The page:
November 2019 – Thoughts On Gratitude And Grace

November is the time of year where we reflect upon those

things for which we are grateful. It begins with the celebration

of All Saints, a day when we celebrate and express our gratitude

for all the faithful saints who have come before us, those who

dwell among us, and those who will follow. In particular,

we remember and give thanks for those members of

our congregation, our family and friends who have died in the

faith during this past year. We offer this prayer:

Almighty God, you have knit your people together in one communion in the mystical body of your Son, Jesus Christ our Lord. Grant us grace to follow your blessed saints in lives of faith and commitment, and to know the inexpressible joys you have prepared for those who love you…                                                                                                                                              [ELW, p. 59]

Towards the end of November, we celebrate Thanksgiving. On that day, we give thanks for the abundant of blessings our Creator God has freely given to us. We offer this prayer:

Almighty God our Father, your generous goodness comes to us new every day. By the work of your spirit lead us to acknowledge your goodness, give thanks for your benefits, and serve you in willing obedience…                                                                                                                  [ELW, p. 61]

Author Henry Nouwen offered these words about gratitude as a spiritual discipline:

Gratitude…claims the truth that all of life is a pure gift. In the past I always thought of gratitude as a spontaneous response to the awareness of gifts received, but now I realize that gratitude can also be lived as a discipline. The discipline of gratitude is the explicit effort to acknowledge that all I am and have is given to me as a gift of love, a gift to be celebrated with joy.                                                         [Institute for Biblical Worship – September 20, 2017]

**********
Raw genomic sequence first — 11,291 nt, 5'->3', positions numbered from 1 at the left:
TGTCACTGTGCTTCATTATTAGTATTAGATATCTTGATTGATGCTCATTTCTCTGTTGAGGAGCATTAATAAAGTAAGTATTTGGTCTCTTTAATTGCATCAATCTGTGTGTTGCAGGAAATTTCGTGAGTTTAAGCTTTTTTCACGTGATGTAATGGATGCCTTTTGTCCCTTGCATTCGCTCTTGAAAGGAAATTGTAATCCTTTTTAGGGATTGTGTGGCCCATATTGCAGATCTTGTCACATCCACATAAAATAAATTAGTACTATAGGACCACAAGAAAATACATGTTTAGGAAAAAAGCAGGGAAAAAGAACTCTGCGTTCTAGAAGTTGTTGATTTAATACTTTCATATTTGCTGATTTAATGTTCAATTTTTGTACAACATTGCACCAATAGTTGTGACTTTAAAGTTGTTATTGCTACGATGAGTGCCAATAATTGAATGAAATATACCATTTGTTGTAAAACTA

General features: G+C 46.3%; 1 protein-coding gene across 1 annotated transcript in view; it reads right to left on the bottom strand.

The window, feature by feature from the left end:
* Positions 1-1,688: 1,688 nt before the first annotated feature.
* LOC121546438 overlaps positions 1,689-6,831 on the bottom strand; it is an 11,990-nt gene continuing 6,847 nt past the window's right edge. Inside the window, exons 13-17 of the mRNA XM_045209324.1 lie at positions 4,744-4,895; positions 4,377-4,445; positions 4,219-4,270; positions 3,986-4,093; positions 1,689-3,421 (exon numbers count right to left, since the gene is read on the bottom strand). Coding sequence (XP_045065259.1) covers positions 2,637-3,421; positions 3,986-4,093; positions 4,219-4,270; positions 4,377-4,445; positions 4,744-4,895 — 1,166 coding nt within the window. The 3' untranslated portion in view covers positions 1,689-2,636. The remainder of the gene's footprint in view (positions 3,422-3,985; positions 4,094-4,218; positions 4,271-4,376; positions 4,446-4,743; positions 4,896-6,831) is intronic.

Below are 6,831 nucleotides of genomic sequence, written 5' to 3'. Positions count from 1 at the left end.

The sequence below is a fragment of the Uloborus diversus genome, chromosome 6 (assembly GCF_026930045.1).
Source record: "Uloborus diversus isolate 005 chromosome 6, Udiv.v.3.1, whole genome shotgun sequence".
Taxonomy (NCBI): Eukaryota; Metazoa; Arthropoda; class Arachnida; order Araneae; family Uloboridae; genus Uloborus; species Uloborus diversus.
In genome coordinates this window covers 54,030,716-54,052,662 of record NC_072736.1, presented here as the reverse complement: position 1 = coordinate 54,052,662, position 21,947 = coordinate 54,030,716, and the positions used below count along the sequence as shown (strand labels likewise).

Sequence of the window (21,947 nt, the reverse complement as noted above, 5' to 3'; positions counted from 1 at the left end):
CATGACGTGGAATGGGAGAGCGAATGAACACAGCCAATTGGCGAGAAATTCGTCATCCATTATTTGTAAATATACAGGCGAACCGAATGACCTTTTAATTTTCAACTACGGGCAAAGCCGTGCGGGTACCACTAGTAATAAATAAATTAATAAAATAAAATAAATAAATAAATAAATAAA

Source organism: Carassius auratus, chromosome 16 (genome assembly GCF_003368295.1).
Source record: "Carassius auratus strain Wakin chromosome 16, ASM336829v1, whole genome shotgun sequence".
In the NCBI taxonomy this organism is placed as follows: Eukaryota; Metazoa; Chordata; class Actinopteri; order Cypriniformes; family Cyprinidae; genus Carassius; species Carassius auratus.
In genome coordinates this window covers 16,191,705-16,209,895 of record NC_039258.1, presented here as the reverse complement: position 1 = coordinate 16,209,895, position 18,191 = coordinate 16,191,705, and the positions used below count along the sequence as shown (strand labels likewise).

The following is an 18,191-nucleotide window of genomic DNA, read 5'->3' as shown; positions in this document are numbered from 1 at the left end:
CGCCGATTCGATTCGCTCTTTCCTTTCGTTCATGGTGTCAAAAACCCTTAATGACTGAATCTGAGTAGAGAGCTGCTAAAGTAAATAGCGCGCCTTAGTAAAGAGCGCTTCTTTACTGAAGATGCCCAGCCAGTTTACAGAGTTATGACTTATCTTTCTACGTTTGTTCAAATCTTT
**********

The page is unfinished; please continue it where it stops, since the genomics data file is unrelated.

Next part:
New Testament scholar Davis Lose offered this observation about choosing to live with gratitude:

Gratitude…becomes easier to choose as we practice it. Gratitude, like faith and hope and love and commitment, are not inborn traits that some have and others don’t, but rather gratitude is more like a muscle that can be strengthened over time. And as you practice giving thanks and more frequently share your gratitude, you not only grow in gratitude but create an example for others.   

More than that, you create a climate in which it is easier to be grateful and encourage those around you to see the blessings all around us.                                              

David Lose then goes on to ask the question,

What if…we asked folks to start practicing their gratitude and develop greater thanksgiving-oriented “muscle memory” by responding for the rest of this month to the question, “How are you,” with the simple but powerful reply, “I’m grateful.” There’s more we could do, of course…But for now, perhaps just the challenge and encouragement to say “I’m grateful” is enough.                                                                         [In the Meantime, post for October 3, 2016]

Who wants to give this challenge a try? Who will join with me, during this month of November, find ways to express our gratitude? It could be just as simple as responding to the question, “How are you?” with the words, “I am grateful?”

With Gratitude,

Pastor Dennis Kelly

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